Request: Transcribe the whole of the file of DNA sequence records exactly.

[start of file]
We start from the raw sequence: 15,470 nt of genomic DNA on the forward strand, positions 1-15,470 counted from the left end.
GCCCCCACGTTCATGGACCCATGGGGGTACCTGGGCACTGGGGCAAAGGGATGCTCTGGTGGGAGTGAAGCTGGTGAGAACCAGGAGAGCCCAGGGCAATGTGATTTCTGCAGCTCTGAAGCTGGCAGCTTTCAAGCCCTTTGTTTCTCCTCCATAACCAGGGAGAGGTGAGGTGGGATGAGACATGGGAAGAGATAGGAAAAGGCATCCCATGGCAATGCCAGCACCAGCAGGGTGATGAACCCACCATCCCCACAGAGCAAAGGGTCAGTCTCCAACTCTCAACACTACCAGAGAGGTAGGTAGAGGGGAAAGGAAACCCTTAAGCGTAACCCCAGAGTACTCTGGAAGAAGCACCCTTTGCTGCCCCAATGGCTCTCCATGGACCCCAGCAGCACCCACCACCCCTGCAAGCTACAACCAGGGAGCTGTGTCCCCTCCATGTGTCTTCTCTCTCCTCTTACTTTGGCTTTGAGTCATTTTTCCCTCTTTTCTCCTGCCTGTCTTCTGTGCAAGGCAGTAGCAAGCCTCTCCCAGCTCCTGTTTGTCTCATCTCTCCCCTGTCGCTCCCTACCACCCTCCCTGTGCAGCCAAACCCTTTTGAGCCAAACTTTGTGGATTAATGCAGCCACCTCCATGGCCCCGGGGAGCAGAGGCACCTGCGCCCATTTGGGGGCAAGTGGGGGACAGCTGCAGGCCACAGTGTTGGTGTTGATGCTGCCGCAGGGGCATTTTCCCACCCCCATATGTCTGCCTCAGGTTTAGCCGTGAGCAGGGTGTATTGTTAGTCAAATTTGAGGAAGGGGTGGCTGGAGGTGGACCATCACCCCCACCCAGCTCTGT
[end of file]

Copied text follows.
We start from the raw sequence: 15,470 nt of genomic DNA on the forward strand, positions 1-15,470 counted from the left end.
GCCCCCACGTTCATGGACCCATGGGGGTACCTGGGCACTGGGGCAAAGGGATGCTCTGGTGGGAGTGAAGCTGGTGAGAACCAGGAGAGCCCAGGGCAATGTGATTTCTGCAGCTCTGAAGCTGGCAGCTTTCAAGCCCTTTGTTTCTCCTCCATAACCAGGGAGAGGTGAGGTGGGATGAGACATGGGAAGAGATAGGAAAAGGCATCCCATGGCAATGCCAGCACCAGCAGGGTGATGAACCCACCATCCCCACAGAGCAAAGGGTCAGTCTCCAACTCTCAACACTACCAGAGAGGTAGGTAGAGGGGAAAGGAAACCCTTAAGCGTAACCCCAGAGTACTCTGGAAGAAGCACCCTTTGCTGCCCCAATGGCTCTCCATGGACCCCAGCAGCACCCACCACCCCTGCAAGCTACAACCAGGGAGCTGTGTCCCCTCCATGTGTCTTCTCTCTCCTCTTACTTTGGCTTTGAGTCATTTTTCCCTCTTTTCTCCTGCCTGTCTTCTGTGCAAGGCAGTAGCAAGCCTCTCCCAGCTCCTGTTTGTCTCATCTCTCCCCTGTCGCTCCCTACCACCCTCCCTGTGCAGCCAAACCCTTTTGAGCCAAACTTTGTGGATTAATGCAGCCACCTCCATGGCCCCGGGGAGCAGAGGCACCTGCGCCCATTTGGGGGCAAGTGGGGGACAGCTGCAGGCCACAGTGTTGGTGTTGATGCTGCCGCAGGGGCATTTTCCCACCCCCATATGTCTGCCTCAGGTTTAGCCGTGAGCAGGGTGTATTGTTAGTCAAATTTGAGGAAGGGGTGGCTGGAGGTGGACCATCACCCCCACCCAGCTCTGT